Friday, November 20, 2009

It's Rational to Be Irrational (Sometimes)

A little thought experiment that will help lay the groundwork for later posts:

A rational being is one which always acts to maximize the likelihood of producing optimal outcomes. In other words: A rational being has some set of pre-rational preferences, and a body of available information. Using this information, the rational being evaluates the available courses of action and chooses the one that appears likeliest to produce the most-preferred (optimal) outcome.

We thus already see that a rational being cannot exist without something irrational, namely preferences. But there's a deeper way in which irrationality can be rational.

Imagine that you are in the jungle. You, like all human beings, have a capacity called agency attribution. This is, effectively, an alarm system that notifies you when a sensory input is caused by an intentional act. In other words, it's what distinguishes between leaves rustled by the wind (non-intentional), and leaves rustled by a hungry tiger stalking you (intentional). If you were perfectly rational, you would assign agency wherever there was evidence of an intentional being, and no other time.

However, here in the jungle, tigers are pretty good at hiding. There's a good likelihood that those rustling leaves are a tiger, even though there's no evidence that it's anything other than the wind. If you fearfully and irrationally shoot at every rustling leaf, on the knee-jerk assumption that it's a tiger, you are likelier to survive than if you're purely rational about it.

Increasing your survival chances is, generally, a pretty rational thing to do. So, in this circumstance, behaving irrationally on one level is actually rational on a higher level (meta-rational?) Indeed, I'd speculate that something like this scenario creates a selection pressure for a hair-trigger agency attribution, which would explain why it's a nigh-universal human trait.

Anyway, if this scenario seems oddly familiar, it should be: it's Pascal's Wager, only with a tiger instead of a vengeful God. I'm not arguing that Pascal's Wager should be regarded as a valid argument for belief in God (the difference is that tigers can be demonstrated to exist); only that the kind of irrationality which leads to Pascal's Wager serves a useful function.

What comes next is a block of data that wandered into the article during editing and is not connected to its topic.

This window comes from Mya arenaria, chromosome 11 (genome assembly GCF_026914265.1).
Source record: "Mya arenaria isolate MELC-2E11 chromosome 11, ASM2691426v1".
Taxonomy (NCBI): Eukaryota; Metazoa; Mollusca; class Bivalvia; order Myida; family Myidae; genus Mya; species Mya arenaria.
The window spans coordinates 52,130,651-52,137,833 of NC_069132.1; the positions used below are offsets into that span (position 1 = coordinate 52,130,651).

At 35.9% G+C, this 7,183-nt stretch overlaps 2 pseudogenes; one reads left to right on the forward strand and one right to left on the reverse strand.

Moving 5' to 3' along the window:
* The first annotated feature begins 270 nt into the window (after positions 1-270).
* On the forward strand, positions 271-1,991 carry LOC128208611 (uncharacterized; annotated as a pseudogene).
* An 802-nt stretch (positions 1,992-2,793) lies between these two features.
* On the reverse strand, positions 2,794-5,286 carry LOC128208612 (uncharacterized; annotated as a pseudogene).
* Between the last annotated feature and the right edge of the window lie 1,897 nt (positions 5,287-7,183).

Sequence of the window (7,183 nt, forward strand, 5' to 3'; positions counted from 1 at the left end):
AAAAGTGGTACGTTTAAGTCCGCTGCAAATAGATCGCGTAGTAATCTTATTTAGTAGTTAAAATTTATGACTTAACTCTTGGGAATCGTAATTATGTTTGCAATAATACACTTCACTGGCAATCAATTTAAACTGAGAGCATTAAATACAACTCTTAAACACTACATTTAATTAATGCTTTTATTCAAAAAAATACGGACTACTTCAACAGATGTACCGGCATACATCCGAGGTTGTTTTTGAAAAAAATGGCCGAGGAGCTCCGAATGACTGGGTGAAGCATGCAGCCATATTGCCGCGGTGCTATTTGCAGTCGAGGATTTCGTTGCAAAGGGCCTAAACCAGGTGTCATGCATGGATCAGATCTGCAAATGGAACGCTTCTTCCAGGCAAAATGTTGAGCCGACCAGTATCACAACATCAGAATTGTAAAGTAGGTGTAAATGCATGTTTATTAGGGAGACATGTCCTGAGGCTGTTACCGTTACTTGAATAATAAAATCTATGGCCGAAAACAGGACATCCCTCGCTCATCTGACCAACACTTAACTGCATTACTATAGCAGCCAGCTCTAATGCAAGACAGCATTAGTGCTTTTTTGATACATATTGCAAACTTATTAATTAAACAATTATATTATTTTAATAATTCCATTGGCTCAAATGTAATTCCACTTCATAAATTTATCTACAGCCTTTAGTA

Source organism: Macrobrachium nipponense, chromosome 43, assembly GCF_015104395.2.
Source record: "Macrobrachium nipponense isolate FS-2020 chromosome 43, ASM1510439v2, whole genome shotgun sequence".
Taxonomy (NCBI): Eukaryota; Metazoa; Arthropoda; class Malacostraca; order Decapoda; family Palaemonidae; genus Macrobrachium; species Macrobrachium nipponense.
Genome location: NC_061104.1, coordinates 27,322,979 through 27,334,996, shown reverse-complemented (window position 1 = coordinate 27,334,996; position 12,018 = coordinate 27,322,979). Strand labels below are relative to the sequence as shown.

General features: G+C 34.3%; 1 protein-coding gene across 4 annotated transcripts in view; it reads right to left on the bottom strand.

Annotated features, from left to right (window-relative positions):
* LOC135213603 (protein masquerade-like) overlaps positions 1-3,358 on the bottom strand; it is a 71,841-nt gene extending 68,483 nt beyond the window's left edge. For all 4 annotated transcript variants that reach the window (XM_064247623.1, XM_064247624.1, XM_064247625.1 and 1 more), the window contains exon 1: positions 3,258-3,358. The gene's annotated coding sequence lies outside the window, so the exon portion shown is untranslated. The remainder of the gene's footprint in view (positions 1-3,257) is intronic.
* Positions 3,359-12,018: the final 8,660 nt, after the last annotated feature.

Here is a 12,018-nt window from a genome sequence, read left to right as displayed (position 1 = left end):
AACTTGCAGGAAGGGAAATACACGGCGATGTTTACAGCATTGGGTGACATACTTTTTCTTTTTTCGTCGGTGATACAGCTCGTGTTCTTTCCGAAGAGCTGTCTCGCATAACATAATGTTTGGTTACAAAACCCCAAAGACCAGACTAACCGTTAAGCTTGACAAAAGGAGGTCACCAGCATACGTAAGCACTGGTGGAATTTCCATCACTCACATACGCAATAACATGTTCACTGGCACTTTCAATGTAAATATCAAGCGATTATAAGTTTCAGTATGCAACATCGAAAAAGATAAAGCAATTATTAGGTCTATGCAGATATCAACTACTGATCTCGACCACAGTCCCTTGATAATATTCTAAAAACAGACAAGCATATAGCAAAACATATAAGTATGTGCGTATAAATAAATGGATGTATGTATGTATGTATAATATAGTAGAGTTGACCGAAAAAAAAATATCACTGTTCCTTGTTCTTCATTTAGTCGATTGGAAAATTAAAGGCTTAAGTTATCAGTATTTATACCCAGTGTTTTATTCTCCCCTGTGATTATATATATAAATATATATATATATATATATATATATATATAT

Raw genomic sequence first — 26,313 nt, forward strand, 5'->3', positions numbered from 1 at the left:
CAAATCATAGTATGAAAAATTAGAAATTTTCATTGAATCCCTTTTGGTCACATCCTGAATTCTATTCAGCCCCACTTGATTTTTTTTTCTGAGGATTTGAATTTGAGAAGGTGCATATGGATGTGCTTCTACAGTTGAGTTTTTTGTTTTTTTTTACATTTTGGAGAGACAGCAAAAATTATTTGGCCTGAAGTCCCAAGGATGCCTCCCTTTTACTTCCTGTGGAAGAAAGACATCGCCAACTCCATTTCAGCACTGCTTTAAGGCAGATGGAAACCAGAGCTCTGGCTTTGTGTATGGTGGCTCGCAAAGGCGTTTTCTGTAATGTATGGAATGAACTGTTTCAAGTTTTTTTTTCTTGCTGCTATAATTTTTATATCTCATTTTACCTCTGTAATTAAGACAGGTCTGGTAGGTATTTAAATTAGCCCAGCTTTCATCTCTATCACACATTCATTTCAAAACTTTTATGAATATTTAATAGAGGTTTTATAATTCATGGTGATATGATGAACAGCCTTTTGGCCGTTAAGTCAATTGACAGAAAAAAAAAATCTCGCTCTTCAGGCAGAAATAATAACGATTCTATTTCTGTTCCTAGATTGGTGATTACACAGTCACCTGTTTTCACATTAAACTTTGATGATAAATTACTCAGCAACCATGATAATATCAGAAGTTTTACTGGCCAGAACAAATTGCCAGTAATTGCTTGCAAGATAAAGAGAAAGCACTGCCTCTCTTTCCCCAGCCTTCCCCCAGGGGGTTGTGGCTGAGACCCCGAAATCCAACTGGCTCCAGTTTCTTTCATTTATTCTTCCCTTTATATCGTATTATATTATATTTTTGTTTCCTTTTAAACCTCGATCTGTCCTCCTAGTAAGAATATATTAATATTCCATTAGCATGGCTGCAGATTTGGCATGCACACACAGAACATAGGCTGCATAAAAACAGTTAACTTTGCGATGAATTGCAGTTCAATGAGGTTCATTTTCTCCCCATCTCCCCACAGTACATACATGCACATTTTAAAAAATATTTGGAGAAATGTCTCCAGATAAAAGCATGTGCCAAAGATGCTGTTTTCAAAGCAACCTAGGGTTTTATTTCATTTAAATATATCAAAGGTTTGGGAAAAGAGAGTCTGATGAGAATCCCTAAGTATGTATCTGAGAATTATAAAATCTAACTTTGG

Edit for Clarity: What I am arguing, in essence, is that there are circumstances under which a hypothetical, fully rational being, who prefers survival to death, will wish to be less rational. To put this yet another way: there exist selection pressures favoring certain forms of irrationality.


  1. Y'know, I actually had this argument with my brother, who felt absolutely certain that it's possible for a human being to be entirely rational. Some of that was a semantic disagreement, and it got a bit further when I used "pre-rational" instead of "irrational", but I'm still not sure whether I convinced him.

  2. It's not only impossible but inadvisable to be purely rational. Try looking up "bounded rationality", I think you'll find some interesting stuff. Gerd Gigerenzer in particular has some interesting work on how following simple heuristics (such as emotional biases) can, under the right circumstances, produce *better* results than evaluating choices rationally. Most often, this occurs when the cost of evaluating each choice is high -- which is, more or less, what's going on in my tiger example.

  3. [[If you fearfully and irrationally shoot at every rustling leaf, on the knee-jerk assumption that it's a tiger, you are likelier to survive than if you're purely rational about it.]]

    Not if you have limited ammunition. If you have a gun with 20 bullets, the 21st rustle will be the tiger that kills you.

  4. @Jeff: Sorry for the late respone. You sort of have a point, but on the other hand, if tigers are sufficiently common and sneaky (which we are presuming, for purposes of this thought experiment, that they are), *not* firing fearfully at every bush means the third or fourth rustle is the tiger that kills you.


Note: Only a member of this blog may post a comment.